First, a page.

Alexa & Cooper’s Thru-Hike

Alexa & Cooper’s Thru-Hike


My Summer Job

When our adult daughter told us months ago she and her boyfriend were going to thru-hike the PCT, I don’t think there could have been anyone more excited. A question she was often asked was, “What do your parents think?” “They’re joining me!”  We hope to hike with them in June for two weeks in the Sierras, as long as the unusually high snow pack doesn’t alter our plans.

As much as we wanted to, we restrained ourselves from giving unsolicited advice, most of the time that it is. We wanted her to have her own experience in preparing for the trail. We certainly will be living vicariously, if not with some jealousy, the trail life through her. When she asked if I would do her resupply, there was absolutely no hesitation in saying a resounding “Yes!” I actually felt honored to be a part, any part, of her experience.

A friend recently commented in an email, “…how cool is it when our kids take up a passion that is already dear to our own hearts, thus confirming that 1) the apple doesn’t fall from the tree and 2) maybe we didn’t do such a bad job after all.”  Indeed, maybe we didn’t do such a bad job.

Alexa and Cooper volunteered at the Earth Fair on Sunday afternoon. Since we were already half way to Campo, we fed them a “last supper” and dropped off a giddy Alexa and Cooper at the Southern Terminus that night. Their plan was to camp overnight and start early the next morning. At no time did I have any fears of her adventure. But suddenly, out of nowhere, on the drive home, I felt fear. What if she gets robbed? What if, more likely, she gets attacked by a pack of wolves? Where did those thoughts come from? Maybe I hadn’t done my due diligence as a mom to worry. Fortunately those thoughts were short lived. I have read the predictions that because of the unusally high snow pack, more are expected to drop out this year in the walk to Canada.  There is no shame in that if that happens to anyone.  She is a strong, goal driven, independent young woman and can handle herself well. But either way, we are immensely proud of her.

We will repost her post. She was accepted as a guest blogger on TheTrek. You can follow her along as well here:


Weekly Photo Challenge – Dense

IMG_0560Near where Fern and Tahquitz Canyons meet, south of Palm Springs, July 2013. On the Pacific Crest Trail.

Sadly, roughly one month later, this lush green ocean of ferns would be but ash. The Mountain Fire broke out July 15th that year and by the time it was extinguished about two weeks later, it had consumed more than 27,000 square acres including these incredible plants. This portion of the trail remained closed from all human activities for several years because of it. It only recently reopened.


Weekly Photo Challenge – Solitude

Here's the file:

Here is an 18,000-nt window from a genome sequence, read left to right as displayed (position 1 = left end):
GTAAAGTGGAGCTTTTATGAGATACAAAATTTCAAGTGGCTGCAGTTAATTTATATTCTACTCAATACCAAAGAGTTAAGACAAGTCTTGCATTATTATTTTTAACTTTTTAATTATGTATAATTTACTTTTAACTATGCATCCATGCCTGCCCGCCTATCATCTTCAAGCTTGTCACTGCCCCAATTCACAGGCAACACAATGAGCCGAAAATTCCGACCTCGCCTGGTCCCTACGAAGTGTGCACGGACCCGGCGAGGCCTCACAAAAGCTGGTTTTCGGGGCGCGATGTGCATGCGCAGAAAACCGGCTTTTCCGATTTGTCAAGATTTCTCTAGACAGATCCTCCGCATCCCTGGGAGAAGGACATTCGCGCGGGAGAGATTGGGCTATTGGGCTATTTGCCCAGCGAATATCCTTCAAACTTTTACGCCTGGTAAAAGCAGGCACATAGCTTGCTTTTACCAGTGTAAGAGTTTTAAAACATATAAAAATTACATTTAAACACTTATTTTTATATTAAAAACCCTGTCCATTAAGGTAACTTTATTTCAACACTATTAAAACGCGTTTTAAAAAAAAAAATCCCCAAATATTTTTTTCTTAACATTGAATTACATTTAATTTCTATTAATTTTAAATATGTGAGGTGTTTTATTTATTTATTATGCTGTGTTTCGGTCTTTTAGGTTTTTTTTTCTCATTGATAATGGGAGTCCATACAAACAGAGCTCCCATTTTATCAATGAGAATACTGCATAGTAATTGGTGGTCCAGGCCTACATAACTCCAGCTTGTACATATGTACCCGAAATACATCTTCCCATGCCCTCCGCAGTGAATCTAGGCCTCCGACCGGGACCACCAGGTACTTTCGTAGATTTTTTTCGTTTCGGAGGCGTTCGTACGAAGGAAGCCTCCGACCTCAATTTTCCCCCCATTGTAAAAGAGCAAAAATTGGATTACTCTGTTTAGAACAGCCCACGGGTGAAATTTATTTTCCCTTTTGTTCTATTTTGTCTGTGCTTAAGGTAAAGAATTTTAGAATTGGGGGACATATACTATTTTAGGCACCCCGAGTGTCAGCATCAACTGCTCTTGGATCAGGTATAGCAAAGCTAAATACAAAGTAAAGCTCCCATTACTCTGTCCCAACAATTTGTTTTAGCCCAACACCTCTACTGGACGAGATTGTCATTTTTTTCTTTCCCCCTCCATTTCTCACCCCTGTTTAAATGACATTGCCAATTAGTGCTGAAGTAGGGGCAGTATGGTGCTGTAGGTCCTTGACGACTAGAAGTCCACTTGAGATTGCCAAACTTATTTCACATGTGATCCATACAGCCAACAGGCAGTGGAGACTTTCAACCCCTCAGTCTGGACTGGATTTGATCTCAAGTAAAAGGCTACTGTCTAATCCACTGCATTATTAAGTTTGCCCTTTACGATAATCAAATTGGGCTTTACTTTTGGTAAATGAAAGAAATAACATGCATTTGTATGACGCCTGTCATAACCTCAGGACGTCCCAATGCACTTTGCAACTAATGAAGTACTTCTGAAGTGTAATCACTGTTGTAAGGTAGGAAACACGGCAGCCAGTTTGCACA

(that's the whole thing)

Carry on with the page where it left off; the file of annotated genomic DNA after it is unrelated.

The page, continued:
What a lovely surprise to finally discover how unlonely being alone can be.
– Ellen Burstyn

In the Mojave Desert, south towards Hiker Town, March, 2015.

Weekly Photo Challenge – Graceful

Morning sky over Palm Springs – July 6, 2013


Weekly Photo Challenge – Ambience

fullsizeoutput_3e1eThis week’s photo challenge – Ambience – serves me two ways: it gives me a chance to show off a few pictures, and it helps me find a new perspective on our last hike in the Sierra Nevada.Trail Lead ImageWe hear these names, like Devil’s Post Pile, Tuolumne Meadows, Yosemite. Great authors and poets, legends of the wilderness and ground-breaking photographers have walked these very paths. They each infused the forest with mystery and texture that only time has hatched.fullsizeoutput_3e20We would encounter five major passes: first going north from Mammoth, we approached Donohue Pass. Then, coming back south from Mammoth, we first encountered Silver Pass, then Selden and the Muir. And then, finally, Mather Pass – the beast of them all. We knew these names well before our hike. These are often the areas hikers speak about when they speak about hiking, at least those we’ve met. And we have been anxious and excited to finally be in arguably some of the most pristine wilderness still existing in the Continental United States.Version 2The aura of the trail in this section is embracing. It is both quiet and loud. It allows you to wallow quietly in its meditation but then wakes you with a jolt with babbling water or wild birds squawking and chirping all around. This wilderness carries its own ambience sometimes with memorizing effects. It’s no wonder so many before us have enjoyed these miles.img_4886These are hallowed grounds, travelled by thousands of hikers over centuries. When we summited Muir Pass and approached the famous Muir Hut, I could almost feel a pulling bringing me closer. I climbed the few steps into the hut. It was cold and dark. The air was thin and smelled like wet clay. There were a few other hikers there already, all sitting along the stone bench outlining the diameter of the hut, excepting the sealed off fireplace. I put my palm against the stone wall. It seemed to vibrate like a purr. I sat on the bumpy stone bench. I could feel the cold stone chilling me.img_3274

img_3273We look forward to our next trip in June. We’ll be taking off from our last northern most trailhead at Tuolumne. We will be meeting up our our daughter who will be attempting a thru-hike with the class of 2017. I think we keep this blog up because we enjoy sharing the spectacular experience of hiking the PCT. To be able to share this together with our daughter will be a thrill.